Atlantic City Pop Festival

Atlantic City Pop Festival

August 1, 2, & 3, 1969
Atlantic City Racetrack

1969 festival #30

1969 Atlantic City Pop Festival

Atlantic City Pop Festival

Atlantic City

The Atlantic City Pop Festival of 1969. The penultimate festival. This was 1969’s 30th festival, the first occurring back in May with the Aquarian Family Festival. On my list of festivals for that summer, Atlantic City’s was the last before THE Woodstock Music and Art Fair in mid-August.

Herb, Allen and Jerry Spivak, Shelley Kaplan and Larry Magid produced the event and not unlike Woodstock Ventures, they envisioned an event that featured top-flight entertainment along with about 70 craft and food booths in a relaxed, outdoor atmosphere.

According to a 2011 Atlantic City Weekly article, “The festival was a sellout with 40,000 in attendance each day…. 
In the end, the musicians were the glue that kept the festival together with their performances. Procul Harum’s show on the first was a highlight, spotlighting the guitar work of guitarist Robin Trower and organist Matthew Fisher.”

Atlantic City Pop Festival

Nice mixed line-up

There are not many criticisms about the Woodstock line-up. The typical statement both from those who were there and those not  is that it was the greatest lineup ever. Of course, that’s not true. And greatness is in the ear of the listener.

For all the great acts that appeared at Woodstock, it did not have the mix that the Atlantic City Pop Festival had.

Friday 1 August

  • Biff Rose*
  • Aum
  • Lothar and the Hand People
  • Booker T. & The M.G.s
  • Chicago Transit Authority
  • Crosby, Stills & Nash
  • Iron Butterfly
  • Johnny Winter
  • Joni Mitchell
  • Procol Harum
  • Santana Blues Band
  • The Chambers Brothers*
  • Tracy Nelson & Mother Earth

Saturday 2 August

  • The Crazy World Of Arthur Brown
  • Creedence Clearwater Revival
  • Hugh Masekela
  • Jefferson Airplane
  • Lighthouse
  • Cass Elliot
  • Tim Buckley.

Sunday 3 August

Atlantic City Pop Festival

No Shows and walk offs

The reason a few band’s names are crossed out is that although scheduled, they did not appear. Crosby, Stills, and Nash because of Nash’s illness; Johnny Winter because his equipment didn’t arrive on time; and though Joni Mitchell did sing a few songs, the audience was not as receptive as she wanted and she walked off. Biff Rose, the festival’s MC, filled in and so became part of the list.

Joni was certainly not going to compose an ode to Atlantic City after that experience!

Notice the names like Buddy Rich, the Mothers of Invention, BB King, Hugh Masekela, and Procol Harum. Great choices and there were no equivalents at Woodstock.

The differences

The differences between the two events are even fewer than the differences between it and other similar festivals that summer. Most had great line ups. Most were multiple days. And AC was in the NY media’s circle of coverage: a great advantage that Woodstock also had.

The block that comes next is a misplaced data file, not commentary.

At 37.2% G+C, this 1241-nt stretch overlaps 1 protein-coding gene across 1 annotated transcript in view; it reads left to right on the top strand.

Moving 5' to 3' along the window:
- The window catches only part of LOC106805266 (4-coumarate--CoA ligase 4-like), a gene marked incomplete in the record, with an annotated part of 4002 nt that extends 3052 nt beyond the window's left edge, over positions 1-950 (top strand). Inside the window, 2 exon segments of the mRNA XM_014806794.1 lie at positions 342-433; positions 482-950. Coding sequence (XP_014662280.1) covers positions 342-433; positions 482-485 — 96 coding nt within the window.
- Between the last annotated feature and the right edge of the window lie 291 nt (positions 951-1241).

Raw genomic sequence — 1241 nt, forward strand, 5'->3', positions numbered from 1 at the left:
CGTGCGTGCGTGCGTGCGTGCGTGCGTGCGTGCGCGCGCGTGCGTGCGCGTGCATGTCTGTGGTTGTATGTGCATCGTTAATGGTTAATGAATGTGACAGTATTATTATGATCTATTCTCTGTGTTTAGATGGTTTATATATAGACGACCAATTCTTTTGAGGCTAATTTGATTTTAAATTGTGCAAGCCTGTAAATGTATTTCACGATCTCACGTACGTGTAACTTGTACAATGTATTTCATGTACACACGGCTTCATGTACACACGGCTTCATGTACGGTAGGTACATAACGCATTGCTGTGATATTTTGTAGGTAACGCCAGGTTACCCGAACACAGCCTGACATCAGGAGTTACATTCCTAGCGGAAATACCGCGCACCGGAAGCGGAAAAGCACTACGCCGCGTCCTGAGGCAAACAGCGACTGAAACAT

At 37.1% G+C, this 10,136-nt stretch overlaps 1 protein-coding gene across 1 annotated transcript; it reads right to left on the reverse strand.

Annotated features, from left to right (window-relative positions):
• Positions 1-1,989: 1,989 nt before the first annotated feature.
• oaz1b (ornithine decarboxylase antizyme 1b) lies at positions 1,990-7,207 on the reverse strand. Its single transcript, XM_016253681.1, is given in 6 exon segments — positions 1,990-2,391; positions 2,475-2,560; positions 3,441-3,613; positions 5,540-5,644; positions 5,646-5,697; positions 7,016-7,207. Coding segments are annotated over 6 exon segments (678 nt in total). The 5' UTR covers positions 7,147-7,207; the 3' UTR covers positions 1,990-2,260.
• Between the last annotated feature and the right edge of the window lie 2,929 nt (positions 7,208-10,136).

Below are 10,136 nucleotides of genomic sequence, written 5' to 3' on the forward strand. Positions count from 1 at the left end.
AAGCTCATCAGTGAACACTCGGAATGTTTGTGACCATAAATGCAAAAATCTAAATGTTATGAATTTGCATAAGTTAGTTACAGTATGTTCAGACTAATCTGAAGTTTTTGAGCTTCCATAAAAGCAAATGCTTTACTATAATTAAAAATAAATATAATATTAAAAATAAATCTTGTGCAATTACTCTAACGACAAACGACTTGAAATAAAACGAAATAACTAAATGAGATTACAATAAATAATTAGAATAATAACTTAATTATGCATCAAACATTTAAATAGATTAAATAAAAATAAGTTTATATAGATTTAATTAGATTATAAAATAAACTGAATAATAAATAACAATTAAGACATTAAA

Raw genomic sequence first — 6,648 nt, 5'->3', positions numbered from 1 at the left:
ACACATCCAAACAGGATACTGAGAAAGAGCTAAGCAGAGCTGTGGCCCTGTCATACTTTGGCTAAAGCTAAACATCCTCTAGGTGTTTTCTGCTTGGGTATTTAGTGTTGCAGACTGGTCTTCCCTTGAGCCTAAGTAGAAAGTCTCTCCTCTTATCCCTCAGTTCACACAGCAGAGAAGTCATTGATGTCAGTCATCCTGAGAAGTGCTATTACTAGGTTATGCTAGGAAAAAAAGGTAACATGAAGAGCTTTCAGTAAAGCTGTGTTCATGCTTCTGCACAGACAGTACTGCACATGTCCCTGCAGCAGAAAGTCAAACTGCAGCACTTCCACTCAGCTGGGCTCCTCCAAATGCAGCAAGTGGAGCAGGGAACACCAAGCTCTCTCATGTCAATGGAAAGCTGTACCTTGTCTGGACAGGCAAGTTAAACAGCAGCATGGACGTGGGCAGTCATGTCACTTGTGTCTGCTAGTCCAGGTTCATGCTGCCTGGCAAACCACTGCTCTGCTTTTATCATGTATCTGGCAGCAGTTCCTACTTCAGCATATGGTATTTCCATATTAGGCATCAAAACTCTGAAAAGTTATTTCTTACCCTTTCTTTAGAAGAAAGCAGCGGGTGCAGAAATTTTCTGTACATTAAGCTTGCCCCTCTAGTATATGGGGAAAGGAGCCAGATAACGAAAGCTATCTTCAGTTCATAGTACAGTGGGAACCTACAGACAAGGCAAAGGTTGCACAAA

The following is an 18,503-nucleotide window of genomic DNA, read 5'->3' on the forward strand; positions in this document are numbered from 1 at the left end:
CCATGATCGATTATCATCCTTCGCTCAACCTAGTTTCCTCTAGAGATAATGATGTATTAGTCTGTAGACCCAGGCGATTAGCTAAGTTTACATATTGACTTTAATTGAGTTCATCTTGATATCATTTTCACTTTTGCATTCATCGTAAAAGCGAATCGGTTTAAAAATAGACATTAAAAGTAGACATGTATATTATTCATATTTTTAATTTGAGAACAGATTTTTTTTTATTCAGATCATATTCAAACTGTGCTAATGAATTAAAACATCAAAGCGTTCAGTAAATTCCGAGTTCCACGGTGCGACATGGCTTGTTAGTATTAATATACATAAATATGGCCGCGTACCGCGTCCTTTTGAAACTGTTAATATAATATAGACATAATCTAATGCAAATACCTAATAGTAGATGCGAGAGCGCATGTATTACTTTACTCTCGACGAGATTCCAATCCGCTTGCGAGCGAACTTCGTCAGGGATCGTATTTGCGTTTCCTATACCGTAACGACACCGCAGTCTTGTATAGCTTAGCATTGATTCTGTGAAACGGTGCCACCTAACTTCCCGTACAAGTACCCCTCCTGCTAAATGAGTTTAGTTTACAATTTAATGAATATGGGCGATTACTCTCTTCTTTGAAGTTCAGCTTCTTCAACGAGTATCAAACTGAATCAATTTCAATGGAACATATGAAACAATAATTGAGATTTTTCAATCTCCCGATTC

The Atlantic City Pop Festival was in a race-track. No camping as at Woodstock, thus much less an opportunity for attendee to bond and become part of a whole weekend.

Though, in the comments below, a Norman Gaines writes: “No camping as at Woodstock”. Wrong, bad research. We camped ON THE GREENS  at Atlantic City Friday and Saturday nights at the invitation of the racetrack owners and it was announced over the PA system. We had running water, real restrooms and were able to get cleaned up each morning before the show started on Saturday and Sunday. We had real food available. Also, we had direct bus shuttles from the AC bus terminal to the track when the festival ended. And shaded seats. I was at Woodstock and AC. AC was the better of the two because it wasn’t a disaster, like we all know Woodstock was. And respectfully, it had a much more eclectic lineup.”

I’ll defend my research by saying that

  • the organizers did not provide the camping (as Woodstock Ventures had), but were invited by the racetrack owners.
  • Woodstock had running water. It was an amazing system of pipes and faucets surrounding the area.
  • While Mr Gaines Woodstock experience may have been a “disaster,” mine certainly wasn’t. Discomfort and disaster are two different things.
  • And re the AC lineup, see above, but I’ll repeat: “For all the great acts that appeared at Woodstock, it did not have the mix that the Atlantic City Pop Festival had.”

And as far as other differences, I’ll mention two more:

  1. Estimates are about 100,000 people attended each day. A great number, but far less than the “astronomic” half-million in Bethel.
  2. Finally, like nearly every other festival that summer, there is no official audio or visual record of the event. Over the years, various people have written their impressions, but the organizers did not do more than create a great weekend.

There is this brief home movie and sound of Janis:

A March 8, 2020 article from relates a bit more about the concert including a few photos by Peter Stupar who hitchhiked to the concert from Potomac, MD.  Stupar’s site has many more of his pictures from that weekend.


Woodstock Ventures did not set out to create a legacy by filming and recording their event, but in my opinion, their festival would simply be another one on that summer’s long list of festivals had they not done those things.

Atlantic City Pop Festival

Next 1969 festival: Ann Arbor Blues Festival